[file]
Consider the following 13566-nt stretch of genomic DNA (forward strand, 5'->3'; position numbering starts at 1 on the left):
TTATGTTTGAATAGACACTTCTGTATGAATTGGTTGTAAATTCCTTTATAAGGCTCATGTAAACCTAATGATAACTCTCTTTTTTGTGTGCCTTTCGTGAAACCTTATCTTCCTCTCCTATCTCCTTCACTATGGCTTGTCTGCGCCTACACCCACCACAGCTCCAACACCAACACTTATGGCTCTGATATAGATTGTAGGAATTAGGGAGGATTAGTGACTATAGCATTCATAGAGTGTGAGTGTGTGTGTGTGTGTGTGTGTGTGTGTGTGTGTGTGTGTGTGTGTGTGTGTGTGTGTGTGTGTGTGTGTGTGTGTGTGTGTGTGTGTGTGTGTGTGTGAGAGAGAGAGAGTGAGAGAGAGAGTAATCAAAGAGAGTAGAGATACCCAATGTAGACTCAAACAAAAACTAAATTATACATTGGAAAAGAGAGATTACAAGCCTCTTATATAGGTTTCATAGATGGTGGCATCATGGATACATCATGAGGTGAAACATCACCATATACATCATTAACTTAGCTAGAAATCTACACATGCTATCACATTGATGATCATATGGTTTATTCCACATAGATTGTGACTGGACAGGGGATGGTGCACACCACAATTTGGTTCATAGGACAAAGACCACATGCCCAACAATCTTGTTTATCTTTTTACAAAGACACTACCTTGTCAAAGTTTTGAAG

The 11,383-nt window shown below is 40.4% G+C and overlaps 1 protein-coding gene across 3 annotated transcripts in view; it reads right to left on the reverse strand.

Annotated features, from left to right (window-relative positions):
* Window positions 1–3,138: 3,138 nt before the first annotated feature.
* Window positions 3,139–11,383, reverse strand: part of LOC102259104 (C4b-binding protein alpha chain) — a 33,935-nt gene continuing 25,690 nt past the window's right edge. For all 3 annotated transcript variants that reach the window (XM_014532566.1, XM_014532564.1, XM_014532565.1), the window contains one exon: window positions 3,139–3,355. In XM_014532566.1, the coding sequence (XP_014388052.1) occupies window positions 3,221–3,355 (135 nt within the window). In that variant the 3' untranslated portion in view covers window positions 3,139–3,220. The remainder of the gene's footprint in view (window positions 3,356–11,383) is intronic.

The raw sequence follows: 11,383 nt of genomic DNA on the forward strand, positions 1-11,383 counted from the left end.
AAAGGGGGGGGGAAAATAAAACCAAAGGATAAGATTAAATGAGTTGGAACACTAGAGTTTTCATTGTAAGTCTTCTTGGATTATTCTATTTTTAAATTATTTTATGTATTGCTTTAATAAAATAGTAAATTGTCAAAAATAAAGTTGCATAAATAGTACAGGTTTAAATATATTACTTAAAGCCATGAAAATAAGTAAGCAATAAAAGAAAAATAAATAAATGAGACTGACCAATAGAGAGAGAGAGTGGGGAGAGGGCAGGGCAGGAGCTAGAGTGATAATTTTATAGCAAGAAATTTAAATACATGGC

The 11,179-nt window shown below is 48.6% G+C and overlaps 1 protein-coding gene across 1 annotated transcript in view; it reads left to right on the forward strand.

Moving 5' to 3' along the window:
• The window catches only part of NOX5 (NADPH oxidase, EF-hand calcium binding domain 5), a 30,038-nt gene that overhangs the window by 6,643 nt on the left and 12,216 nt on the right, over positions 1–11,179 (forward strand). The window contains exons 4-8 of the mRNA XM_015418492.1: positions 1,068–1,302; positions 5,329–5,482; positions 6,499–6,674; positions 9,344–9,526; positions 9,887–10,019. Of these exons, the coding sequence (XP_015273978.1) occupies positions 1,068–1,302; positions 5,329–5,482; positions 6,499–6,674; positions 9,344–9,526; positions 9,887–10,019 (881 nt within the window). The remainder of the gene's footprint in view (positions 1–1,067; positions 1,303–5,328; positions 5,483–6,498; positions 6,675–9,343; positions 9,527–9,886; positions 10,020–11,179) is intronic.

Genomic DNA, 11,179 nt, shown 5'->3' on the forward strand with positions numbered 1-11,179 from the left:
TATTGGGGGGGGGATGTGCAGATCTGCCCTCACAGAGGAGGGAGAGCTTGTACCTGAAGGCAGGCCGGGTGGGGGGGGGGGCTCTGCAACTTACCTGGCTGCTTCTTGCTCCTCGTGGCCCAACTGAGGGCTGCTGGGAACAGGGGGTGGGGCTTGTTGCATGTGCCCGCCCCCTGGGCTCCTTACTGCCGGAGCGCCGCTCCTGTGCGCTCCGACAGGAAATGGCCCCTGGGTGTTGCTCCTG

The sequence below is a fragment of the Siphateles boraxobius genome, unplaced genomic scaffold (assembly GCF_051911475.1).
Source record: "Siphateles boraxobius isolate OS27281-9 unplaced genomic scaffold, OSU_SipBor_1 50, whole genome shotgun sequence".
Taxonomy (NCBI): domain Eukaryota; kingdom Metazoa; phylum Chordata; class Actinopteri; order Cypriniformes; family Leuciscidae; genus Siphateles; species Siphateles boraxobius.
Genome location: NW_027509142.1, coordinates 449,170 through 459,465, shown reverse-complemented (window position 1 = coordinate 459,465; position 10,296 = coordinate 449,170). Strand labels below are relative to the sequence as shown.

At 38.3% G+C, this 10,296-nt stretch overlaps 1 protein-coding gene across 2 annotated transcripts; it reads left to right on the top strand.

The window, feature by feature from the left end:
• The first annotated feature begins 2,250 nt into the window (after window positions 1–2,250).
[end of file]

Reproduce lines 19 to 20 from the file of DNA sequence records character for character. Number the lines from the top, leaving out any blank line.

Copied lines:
The window, feature by feature from the left end:
• The first annotated feature begins 2,250 nt into the window (after window positions 1–2,250).